Target Corp. is investigating a massive customer data breach that may have affected up to 40 million credit and debit cards of holiday-season shoppers at stores nationwide between Nov. 27 and Dec. 15.
The news was first reported late Wednesday by security columnist Brian Krebs on his website Krebsonsecurity. He said the breach involved magnetic stripe "track data" containing private customer information.
The data allow thieves to create counterfeit cards, and if PIN numbers for debit cards were also intercepted, those phony cards could be used to withdraw cash from ATMs.
Krebs reported the breach extends to nearly all Target locations nationwide. Target has nearly 1,800 U.S. stores.
Krebs advises shoppers to carefully watch their credit card statements for bogus charges. He said they should notify the bank that issued their cards in order to prevent being liable for any fraud.
The Minneapolis-based retailer confirmed the report in a statement, noting, "Target is working closely with law enforcement and financial institutions, and has identified and resolved the issue." Among other actions, "Target is partnering with a leading third-party forensics firm to conduct a thorough investigation of the incident."
“Target’s first priority is preserving the trust of our guests and we have moved swiftly to address this issue, so guests can shop with confidence. We regret any inconvenience this may cause,” Gregg Steinhafel, chairman, president and chief executive officer, Target, said in the statement.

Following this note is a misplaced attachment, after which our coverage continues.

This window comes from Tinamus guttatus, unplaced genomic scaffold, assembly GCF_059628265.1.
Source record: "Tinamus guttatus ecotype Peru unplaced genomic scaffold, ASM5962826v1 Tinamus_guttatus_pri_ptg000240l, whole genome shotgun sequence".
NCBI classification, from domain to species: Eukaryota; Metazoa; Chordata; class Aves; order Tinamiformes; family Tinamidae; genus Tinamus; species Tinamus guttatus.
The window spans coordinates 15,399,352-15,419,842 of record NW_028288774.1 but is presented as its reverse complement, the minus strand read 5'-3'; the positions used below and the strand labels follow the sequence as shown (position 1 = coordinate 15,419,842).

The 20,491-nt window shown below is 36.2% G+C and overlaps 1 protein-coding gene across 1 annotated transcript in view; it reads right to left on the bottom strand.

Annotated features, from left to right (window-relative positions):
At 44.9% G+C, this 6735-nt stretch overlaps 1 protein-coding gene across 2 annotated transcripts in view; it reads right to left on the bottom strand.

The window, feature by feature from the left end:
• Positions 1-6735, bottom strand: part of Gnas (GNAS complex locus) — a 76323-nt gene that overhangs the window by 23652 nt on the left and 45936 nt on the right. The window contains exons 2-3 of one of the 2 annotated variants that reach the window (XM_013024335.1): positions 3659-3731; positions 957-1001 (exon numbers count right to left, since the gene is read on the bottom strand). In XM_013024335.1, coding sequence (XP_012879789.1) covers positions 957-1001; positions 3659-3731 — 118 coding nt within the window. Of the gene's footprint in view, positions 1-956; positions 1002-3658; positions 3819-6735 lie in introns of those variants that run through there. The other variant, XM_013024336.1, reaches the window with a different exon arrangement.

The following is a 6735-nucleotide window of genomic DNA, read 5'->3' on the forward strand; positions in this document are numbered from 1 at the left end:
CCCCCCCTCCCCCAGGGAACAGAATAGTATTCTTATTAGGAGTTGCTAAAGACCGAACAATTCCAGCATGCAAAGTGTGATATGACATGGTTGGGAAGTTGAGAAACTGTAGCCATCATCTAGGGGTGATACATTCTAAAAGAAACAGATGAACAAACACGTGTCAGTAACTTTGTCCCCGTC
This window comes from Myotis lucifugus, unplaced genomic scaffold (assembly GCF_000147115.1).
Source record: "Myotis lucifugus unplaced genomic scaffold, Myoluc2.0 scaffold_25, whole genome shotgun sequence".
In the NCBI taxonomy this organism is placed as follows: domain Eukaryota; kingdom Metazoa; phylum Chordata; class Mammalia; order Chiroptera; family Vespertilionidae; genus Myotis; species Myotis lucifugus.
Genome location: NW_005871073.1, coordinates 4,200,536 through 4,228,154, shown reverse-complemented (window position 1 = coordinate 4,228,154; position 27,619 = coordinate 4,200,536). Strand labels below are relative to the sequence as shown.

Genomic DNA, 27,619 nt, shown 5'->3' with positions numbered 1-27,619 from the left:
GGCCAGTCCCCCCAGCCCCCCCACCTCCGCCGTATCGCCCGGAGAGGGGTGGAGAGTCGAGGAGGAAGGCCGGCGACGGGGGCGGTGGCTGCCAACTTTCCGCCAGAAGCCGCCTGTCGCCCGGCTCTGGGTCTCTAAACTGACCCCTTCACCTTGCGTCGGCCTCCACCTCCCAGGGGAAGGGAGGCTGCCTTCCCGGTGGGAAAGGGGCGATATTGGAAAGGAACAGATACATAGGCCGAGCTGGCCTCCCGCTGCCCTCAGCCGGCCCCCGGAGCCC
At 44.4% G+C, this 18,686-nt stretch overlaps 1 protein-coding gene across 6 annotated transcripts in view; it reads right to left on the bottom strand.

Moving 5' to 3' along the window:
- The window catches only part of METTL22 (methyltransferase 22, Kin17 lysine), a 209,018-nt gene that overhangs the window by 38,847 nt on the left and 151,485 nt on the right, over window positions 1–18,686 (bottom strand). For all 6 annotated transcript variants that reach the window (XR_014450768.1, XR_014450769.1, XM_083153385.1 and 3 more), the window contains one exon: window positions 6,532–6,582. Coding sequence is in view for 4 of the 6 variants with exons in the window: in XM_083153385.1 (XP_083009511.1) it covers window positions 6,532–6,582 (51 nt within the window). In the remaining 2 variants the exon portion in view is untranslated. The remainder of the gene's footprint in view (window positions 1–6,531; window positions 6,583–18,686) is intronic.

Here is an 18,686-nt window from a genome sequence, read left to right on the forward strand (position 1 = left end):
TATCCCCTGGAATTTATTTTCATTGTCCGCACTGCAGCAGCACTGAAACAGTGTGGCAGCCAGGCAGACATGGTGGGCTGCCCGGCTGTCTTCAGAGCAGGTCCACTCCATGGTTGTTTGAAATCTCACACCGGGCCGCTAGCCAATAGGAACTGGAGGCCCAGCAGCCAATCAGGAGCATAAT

The New York Times reports the Secret Service is among the agencies investigating the breach that began two days before Black Friday, the traditional kickoff for the holiday shopping season.
The Times notes that a similar breach of point-of-sale systems affected Barnes & Noble stores last year. Shoppers at 63 Barnes & Noble stores nationwide were affected, the newspaper notes.
American Express and Discover officials said they were "aware" of the incident and had fraud controls in place, CNN reported. A Master Card spokesman told USA Today that a question about the breach "at this point is best directed to Target."
Krebs noted that there are no indications yet that the breach affected customers who shopped at Target's online stores.
Twin Cities retail analyst Jim McComb told the Pioneer Press, "Presuming this is all true, it's probably one of the most serious things you can have happen, because it affects not only your store operations, it affects the lives and financial security of your customers."
McComb added the big worry is about any stolen data, but there's also the hassle of losing access to a credit or debit card during the busiest shopping week of the year.
It remains to be seen if the news will hurt Target sales in the final run-up to Christmas, the Star Tribune notes. The newspaper also notes that the biggest credit card breach at a U.S. retailer is believed to have been in 2007, when the parent company of TJ Maxx and Marshalls reported 45.7 million cards had been stolen by hackers over 18 months.
The Christian Science Monitor has the top 5 worst data breaches in terms of actual cost.
A sampling of reaction from the Twittersphere: